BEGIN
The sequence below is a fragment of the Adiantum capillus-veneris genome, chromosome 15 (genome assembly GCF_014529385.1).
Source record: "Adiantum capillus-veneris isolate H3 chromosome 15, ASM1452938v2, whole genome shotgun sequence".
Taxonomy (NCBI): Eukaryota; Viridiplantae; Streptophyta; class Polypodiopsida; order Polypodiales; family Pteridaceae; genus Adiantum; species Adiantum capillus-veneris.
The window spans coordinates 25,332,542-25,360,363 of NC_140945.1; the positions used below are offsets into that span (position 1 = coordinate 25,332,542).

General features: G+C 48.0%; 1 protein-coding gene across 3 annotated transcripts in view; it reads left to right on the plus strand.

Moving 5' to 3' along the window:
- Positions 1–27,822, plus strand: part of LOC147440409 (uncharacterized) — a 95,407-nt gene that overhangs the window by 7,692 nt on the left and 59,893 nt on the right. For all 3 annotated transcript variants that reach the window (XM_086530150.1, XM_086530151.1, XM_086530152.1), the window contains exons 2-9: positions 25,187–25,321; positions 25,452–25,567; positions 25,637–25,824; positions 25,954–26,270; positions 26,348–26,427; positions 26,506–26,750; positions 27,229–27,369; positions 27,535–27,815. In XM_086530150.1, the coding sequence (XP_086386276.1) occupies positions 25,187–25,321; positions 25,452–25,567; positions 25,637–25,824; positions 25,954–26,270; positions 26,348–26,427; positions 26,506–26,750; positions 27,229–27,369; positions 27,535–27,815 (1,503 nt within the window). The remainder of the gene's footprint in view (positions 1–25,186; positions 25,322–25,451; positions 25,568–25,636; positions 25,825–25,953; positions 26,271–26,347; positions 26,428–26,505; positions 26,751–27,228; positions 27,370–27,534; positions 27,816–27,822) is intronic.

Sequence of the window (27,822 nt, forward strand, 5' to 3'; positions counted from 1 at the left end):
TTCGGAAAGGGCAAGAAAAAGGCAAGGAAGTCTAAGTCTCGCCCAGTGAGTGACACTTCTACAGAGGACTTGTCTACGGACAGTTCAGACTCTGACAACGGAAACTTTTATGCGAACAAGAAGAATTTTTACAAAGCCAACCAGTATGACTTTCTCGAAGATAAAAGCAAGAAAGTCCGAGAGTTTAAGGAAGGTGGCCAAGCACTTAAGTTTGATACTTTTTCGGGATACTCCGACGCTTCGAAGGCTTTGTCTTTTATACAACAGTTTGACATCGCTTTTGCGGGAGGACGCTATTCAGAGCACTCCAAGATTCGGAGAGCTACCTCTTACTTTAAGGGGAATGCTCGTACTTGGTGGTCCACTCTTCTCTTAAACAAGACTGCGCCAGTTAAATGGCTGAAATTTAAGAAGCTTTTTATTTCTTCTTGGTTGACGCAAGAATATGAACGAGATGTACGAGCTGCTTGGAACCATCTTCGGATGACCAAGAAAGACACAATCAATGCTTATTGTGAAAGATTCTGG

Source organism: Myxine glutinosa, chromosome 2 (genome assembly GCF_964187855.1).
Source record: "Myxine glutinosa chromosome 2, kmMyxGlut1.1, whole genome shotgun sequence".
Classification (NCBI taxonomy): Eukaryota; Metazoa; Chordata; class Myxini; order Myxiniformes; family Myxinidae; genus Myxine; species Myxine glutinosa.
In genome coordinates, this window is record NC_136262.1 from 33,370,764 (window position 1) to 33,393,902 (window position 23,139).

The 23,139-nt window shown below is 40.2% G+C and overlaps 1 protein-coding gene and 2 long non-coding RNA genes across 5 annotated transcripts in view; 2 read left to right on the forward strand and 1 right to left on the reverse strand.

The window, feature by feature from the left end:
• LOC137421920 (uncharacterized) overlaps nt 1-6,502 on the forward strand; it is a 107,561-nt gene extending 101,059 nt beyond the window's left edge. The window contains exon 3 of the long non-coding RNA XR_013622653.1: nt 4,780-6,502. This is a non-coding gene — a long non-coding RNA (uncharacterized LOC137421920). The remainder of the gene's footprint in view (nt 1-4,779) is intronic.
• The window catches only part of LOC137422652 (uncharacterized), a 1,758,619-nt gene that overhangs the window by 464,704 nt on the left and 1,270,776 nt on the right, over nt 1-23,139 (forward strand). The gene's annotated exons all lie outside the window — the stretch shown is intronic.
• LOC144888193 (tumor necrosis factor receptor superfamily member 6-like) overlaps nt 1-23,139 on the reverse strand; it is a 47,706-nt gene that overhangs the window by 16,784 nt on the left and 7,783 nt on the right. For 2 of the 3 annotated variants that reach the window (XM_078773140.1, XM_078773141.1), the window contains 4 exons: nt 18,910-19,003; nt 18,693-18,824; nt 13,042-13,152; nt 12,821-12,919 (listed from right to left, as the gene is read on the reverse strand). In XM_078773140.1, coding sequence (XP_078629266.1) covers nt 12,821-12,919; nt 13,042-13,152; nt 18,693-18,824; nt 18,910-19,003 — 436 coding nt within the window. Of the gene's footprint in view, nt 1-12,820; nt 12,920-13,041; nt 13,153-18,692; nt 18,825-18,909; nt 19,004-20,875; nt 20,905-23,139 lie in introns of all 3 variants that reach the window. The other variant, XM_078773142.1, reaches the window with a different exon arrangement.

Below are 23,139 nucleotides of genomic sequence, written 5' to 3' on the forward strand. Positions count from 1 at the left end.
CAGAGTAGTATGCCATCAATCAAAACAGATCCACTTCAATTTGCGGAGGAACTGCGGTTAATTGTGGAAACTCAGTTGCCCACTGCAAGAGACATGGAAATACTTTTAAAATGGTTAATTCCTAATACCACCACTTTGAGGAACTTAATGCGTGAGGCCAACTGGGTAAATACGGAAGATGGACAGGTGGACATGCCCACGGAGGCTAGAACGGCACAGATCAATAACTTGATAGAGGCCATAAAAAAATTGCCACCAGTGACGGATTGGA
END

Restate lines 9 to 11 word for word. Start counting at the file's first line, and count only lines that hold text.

TTCGGAAAGGGCAAGAAAAAGGCAAGGAAGTCTAAGTCTCGCCCAGTGAGTGACACTTCTACAGAGGACTTGTCTACGGACAGTTCAGACTCTGACAACGGAAACTTTTATGCGAACAAGAAGAATTTTTACAAAGCCAACCAGTATGACTTTCTCGAAGATAAAAGCAAGAAAGTCCGAGAGTTTAAGGAAGGTGGCCAAGCACTTAAGTTTGATACTTTTTCGGGATACTCCGACGCTTCGAAGGCTTTGTCTTTTATACAACAGTTTGACATCGCTTTTGCGGGAGGACGCTATTCAGAGCACTCCAAGATTCGGAGAGCTACCTCTTACTTTAAGGGGAATGCTCGTACTTGGTGGTCCACTCTTCTCTTAAACAAGACTGCGCCAGTTAAATGGCTGAAATTTAAGAAGCTTTTTATTTCTTCTTGGTTGACGCAAGAATATGAACGAGATGTACGAGCTGCTTGGAACCATCTTCGGATGACCAAGAAAGACACAATCAATGCTTATTGTGAAAGATTCTGG

Source organism: Myxine glutinosa, chromosome 2 (genome assembly GCF_964187855.1).
Source record: "Myxine glutinosa chromosome 2, kmMyxGlut1.1, whole genome shotgun sequence".